Lecture 011

Generating Random Variable for Simulation

Using c.d.f.

We would like to generate any random variable given a distribution from a uniform random variable ($u = \text{Uniform}(0, 1)$). We also make following assumptions:

1. we know the c.d.f. $F_X(x)$ of $X$.
2. we can easily invert $F_X(x)$ so that we can get $x$ from $F_X(x)$
x = \left(F_X^{-1}\right)(u) \text{ where } u \text{ is Uniform input}

Continuous

To generate random variable:

1. Generate $u \in \text{U}(0, 1)$
2. Run $x = F_X^{-1}(u)$

Example: generate $X \sim \text{Exp}(\lambda)$

\begin{align*} F(x) = u =& 1 - e^{-\lambda x}\\ 1 - e^{-\lambda x} =& u\\ -\lambda x =& \ln(1 - u)\\ x =& - \frac{1}{\lambda} \ln(1 - u) \text{ where } u \text{ is Uniform input}\\ \end{align*}

Discrete

To generate

X = \begin{cases} x_0 & \text{ with probability } p_0\\ x_1 & \text{ with probability } p_1\\ x_2 & \text{ with probability } p_2\\ x_3 & \text{ with probability } p_3\\ ... \end{cases}

We could have do:

1. Arrange $x_0, ..., x_k$ such that $x_0 < x_1 < ... < x_k$
2. Generate $x \in \text{U}(0, 1)$
3. If $0 \leq u \leq p_0$, then output $x_0$
4. If $p_0 \leq u \leq p_0 + p_1$, then output $x_1$
5. If $p_0 + p_1 \leq u \leq p_0 + p_1 + p_2$, then output $x_2$
6. If $\sum_{i = 0}^{l - 1} p_i \leq u \sum_{i = 0}^l p_i$, then output $x_l$

But computing partial sum $\sum_{i = 0}^l p_i$ for all $l$ is inefficient, so we still need $F_X(u)$ and invertible and use the same method as continuous case.

Accept / Reject Method

Motivation: generate random variables for distribution in which $F_X$ is unknown (like $X \sim \text{Normal}(\mu, \sigma^2)$) Idea: generate numbers and throw away some of them.

Discrete

Suppose we have uniform $Q = \begin{cases} 1 & \text{with probability } q_1 = 0.33\\ 2 & \text{with probability } q_2 = 0.33\\ 3 & \text{with probability } q_3 = 0.33\\ \end{cases}$, and want to generate $P = \begin{cases} 1 & \text{with probability } p_1 = 0.20\\ 2 & \text{with probability } p_2 = 0.30\\ 3 & \text{with probability } p_3 = 0.50\\ \end{cases}$.

Requirement:

• Both $P, Q$ are discrete.

• We can efficiency generate random value for $Q$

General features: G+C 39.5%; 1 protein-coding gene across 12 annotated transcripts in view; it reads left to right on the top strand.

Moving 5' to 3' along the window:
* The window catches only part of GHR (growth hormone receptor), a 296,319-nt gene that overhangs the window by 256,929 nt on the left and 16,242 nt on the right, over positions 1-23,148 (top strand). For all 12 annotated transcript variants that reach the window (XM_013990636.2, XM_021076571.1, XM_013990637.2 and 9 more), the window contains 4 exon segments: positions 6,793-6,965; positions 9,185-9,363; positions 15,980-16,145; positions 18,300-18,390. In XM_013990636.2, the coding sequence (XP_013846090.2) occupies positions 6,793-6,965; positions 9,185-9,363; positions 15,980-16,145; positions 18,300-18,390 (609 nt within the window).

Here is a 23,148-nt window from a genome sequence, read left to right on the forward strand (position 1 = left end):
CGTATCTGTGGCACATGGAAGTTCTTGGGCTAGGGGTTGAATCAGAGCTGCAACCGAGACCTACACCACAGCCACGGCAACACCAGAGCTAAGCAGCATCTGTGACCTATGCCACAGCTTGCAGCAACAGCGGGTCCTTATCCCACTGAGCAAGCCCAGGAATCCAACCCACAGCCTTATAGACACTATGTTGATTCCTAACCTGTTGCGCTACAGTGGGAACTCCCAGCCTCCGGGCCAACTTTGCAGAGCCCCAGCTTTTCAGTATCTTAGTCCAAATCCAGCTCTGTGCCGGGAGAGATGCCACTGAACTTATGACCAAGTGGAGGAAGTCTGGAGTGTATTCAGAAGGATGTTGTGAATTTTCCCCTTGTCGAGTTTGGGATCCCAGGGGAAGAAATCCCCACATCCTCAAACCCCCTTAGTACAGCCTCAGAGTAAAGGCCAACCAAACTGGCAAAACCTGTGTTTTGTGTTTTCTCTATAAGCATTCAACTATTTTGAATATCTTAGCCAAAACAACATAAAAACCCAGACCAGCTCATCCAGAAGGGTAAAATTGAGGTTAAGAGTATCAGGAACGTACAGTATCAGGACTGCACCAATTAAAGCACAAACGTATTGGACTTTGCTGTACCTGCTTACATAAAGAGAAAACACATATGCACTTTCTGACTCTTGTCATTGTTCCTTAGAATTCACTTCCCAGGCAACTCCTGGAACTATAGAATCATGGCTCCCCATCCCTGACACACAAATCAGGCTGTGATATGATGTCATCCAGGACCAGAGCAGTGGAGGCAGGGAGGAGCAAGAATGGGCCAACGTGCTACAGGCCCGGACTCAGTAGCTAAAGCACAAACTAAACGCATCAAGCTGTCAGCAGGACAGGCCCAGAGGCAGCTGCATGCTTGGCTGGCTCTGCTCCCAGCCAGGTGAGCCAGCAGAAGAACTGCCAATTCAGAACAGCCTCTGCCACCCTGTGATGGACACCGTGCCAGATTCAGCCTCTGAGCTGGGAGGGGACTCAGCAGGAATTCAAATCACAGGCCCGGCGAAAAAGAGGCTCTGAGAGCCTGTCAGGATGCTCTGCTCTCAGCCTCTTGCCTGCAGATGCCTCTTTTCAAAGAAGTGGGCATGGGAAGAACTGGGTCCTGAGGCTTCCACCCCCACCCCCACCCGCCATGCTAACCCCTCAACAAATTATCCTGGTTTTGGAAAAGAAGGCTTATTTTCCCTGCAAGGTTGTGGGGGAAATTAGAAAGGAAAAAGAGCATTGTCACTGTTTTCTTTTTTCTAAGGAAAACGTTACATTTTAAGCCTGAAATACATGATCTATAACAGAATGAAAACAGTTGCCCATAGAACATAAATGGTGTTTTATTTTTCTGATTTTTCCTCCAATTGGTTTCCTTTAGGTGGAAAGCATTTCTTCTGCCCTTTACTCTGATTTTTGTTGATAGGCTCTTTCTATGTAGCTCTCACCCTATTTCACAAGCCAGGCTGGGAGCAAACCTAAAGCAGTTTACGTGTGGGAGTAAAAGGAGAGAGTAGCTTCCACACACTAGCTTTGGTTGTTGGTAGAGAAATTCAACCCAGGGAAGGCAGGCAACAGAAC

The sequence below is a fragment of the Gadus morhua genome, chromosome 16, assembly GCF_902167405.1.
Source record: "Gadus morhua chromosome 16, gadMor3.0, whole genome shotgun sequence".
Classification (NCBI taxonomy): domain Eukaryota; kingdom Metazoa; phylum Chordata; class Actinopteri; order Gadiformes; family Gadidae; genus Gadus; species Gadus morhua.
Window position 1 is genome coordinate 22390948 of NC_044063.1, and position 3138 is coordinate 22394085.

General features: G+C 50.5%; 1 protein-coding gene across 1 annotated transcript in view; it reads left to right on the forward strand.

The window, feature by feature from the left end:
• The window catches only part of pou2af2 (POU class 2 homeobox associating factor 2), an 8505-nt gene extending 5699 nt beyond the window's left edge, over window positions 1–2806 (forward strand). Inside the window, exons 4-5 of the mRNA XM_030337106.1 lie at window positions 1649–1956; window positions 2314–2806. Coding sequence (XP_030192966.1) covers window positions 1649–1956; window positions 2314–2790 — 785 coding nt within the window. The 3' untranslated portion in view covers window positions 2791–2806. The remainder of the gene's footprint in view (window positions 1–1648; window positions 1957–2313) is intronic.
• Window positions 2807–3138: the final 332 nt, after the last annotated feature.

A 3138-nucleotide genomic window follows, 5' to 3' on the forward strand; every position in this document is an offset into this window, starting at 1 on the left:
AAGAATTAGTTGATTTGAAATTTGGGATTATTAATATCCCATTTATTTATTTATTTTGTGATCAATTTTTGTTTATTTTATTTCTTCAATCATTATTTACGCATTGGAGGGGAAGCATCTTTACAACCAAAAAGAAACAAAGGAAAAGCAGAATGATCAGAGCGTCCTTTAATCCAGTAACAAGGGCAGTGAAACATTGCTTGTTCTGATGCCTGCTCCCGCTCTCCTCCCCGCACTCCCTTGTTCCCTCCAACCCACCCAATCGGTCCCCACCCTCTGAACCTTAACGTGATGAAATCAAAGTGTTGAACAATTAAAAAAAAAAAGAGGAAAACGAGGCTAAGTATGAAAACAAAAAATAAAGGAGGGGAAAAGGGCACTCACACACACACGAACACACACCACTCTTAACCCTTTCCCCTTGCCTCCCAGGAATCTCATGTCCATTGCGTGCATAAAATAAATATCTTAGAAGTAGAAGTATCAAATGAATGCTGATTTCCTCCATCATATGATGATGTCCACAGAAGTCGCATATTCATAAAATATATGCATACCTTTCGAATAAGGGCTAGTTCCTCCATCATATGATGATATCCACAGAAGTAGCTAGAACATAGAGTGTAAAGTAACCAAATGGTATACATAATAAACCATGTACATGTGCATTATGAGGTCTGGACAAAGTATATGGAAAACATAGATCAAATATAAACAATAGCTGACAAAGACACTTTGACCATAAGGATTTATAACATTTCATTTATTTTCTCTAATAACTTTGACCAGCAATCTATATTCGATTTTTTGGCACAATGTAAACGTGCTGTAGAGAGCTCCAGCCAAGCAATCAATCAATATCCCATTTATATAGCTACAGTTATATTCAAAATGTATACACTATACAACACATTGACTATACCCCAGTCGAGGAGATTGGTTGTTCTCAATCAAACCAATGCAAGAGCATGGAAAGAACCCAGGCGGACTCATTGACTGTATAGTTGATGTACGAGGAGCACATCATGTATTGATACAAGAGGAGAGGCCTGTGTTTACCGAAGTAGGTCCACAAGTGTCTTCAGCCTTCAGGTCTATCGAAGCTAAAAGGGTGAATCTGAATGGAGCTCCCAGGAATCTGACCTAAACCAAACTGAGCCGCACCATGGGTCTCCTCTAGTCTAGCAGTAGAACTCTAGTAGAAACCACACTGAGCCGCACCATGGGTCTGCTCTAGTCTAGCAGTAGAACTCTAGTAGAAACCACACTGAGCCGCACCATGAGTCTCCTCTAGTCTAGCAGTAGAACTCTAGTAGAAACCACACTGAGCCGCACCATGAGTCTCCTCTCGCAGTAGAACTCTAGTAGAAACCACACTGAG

• $P, Q$ should take on the same set of values: $(\forall j)(q_j > 0 \iff p_j > 0)$

Note that $Q$ is uniform. But this requirement is not necessary.

Proposal 1:

1. Generate $j \in Q$.
2. We accept with probability $p_j$, go to step 1 otherwise.

Concerns with Proposal 1:

• Efficiency: The above example works fine for $P, Q$ only has $n = 3$ potential values. But with more values, both probability $q_j, p_j \sim \frac{1}{n}$ will be very small. Therefore the probability of accepting is very low $\lim_{n \rightarrow \infty} q_j, p_j = 0$. The running time is $O(n)$.

• Limitation: We require $Q$ to be uniform for it to work.

Proposal 2:

1. Generate $j \in Q$.
2. We accept with probability $\frac{p_j}{q_j}$, go to step 1 otherwise.

Concerns with Proposal 2:

• Correctness: the probability $\frac{p_j}{q_j} > 1$ when $p_j > q_j$. This will guarantee happen if $P \neq Q$.

Proposal 3:

1. Generate $j \in Q$.
2. Choose $c \geq \max_j(\frac{p_j}{q_j})$ (usually equal for efficiency)
3. We accept with probability $\frac{p_j}{c \cdot q_j}$, go to step 1 otherwise.

Proof Correctness:

\begin{align*} Pr\{\text{Generate } j\} =& p_j\\ =& \frac{Pr\{j \text{ Generated and Accepted}\}}{Pr\{\text{Any Number Generated and Accepted}\}}\\ =& \frac{Pr\{j \text{ Generated}\} \cdot Pr\{j \text{ Accepted} | j \text{ Generated}\}}{\sum_j Pr\{j \text{ Generated and Accepted}\}}\\ =& \frac{q_j \cdot \frac{p_j}{c \cdot q_j}}{\sum_j \frac{p_j}{c}}\\ =& \frac{\frac{p_j}{c}}{\frac{1}{c}}\\ =& p_j\\ \end{align*}

Note that the probability of any value accepted is $\frac{1}{c}$. Therefore $c = \max_j(\frac{p_j}{q_j})$ is the expected number of iteration we need to generate one random value.

Continuous

Method: to generate $X$ given $Y$

1. Find $Y$ s.t. $f_Y(t) > 0 \iff f_X(t) > 0$ (this requires finding the bound $a \leq t \leq b$ when $0 < f_Y \leq 1$) and generate $t \in Y$. For uniform, $f_Y(t) = \frac{1}{b - a}$
2. Choose $c = \max_t(\frac{f_X(t)}{f_Y(t)})$. For uniform, $c = \max_t((b - a)f_X(t))$. Finding the max involved taking the first (and maybe second) derivative.
3. We accept with probability $\frac{f_X(t)}{c \cdot f_Y(t)}$, go to step 1 otherwise.
Generating Normal Distribution

Idea:

• By Linear Transformation Property, we only need to generate $X \sim \text{Normal}(0, 1)$.

• By symmetry, we only need to generate right half of the distribution (and then multiply $-1$ with probability $\frac{1}{2}$) for $0 < t < \infty$.

• To make $c$ small, we need to find a similar distribution $Y$ we know how to generate. Let it be $Y \sim \text{Exponential}(1)$ (it can be generated since we know its invertible c.d.f.)

Note that for distributions involve infinity, we can no longer use $Y \sim \text{Uniform}(a, b)$ because uniform distribution can't extend to infinity with non-zero probability.

\begin{align*} f_Y(t) =& e^{-t} \tag{0 < t < \infty}\\ f_X(t) =& \frac{2}{\sqrt{2\pi}}e^{-\frac{1}{2}t^2} \tag{0 < t < \infty}\\ \end{align*}

We find $c$:

\begin{align*} c =& \max_t(\frac{f_X(t)}{f_Y(t)})\\ =& \max_t(\sqrt{\frac{2}{\pi}}e^{t - \frac{t^2}{2}}) \end{align*}

Taking the derivative to find maximum.

0 = \frac{d}{dt}\left(t - \frac{t^2}{2}\right) = 1 - t \implies t = 1

Which gives $c = \frac{f_X(1)}{f_Y(1)} = 1.3$

Generating Poisson Distribution

Challenges:

• Cannot use Inverse Transform: There is no closed form for $F(i) = Pr\{X \leq i\}$.

• Cannot use Accept/Reject: There are infinite number of possible value $p_i$. Unlike Normal, it is hard to find right distribution to match up to.

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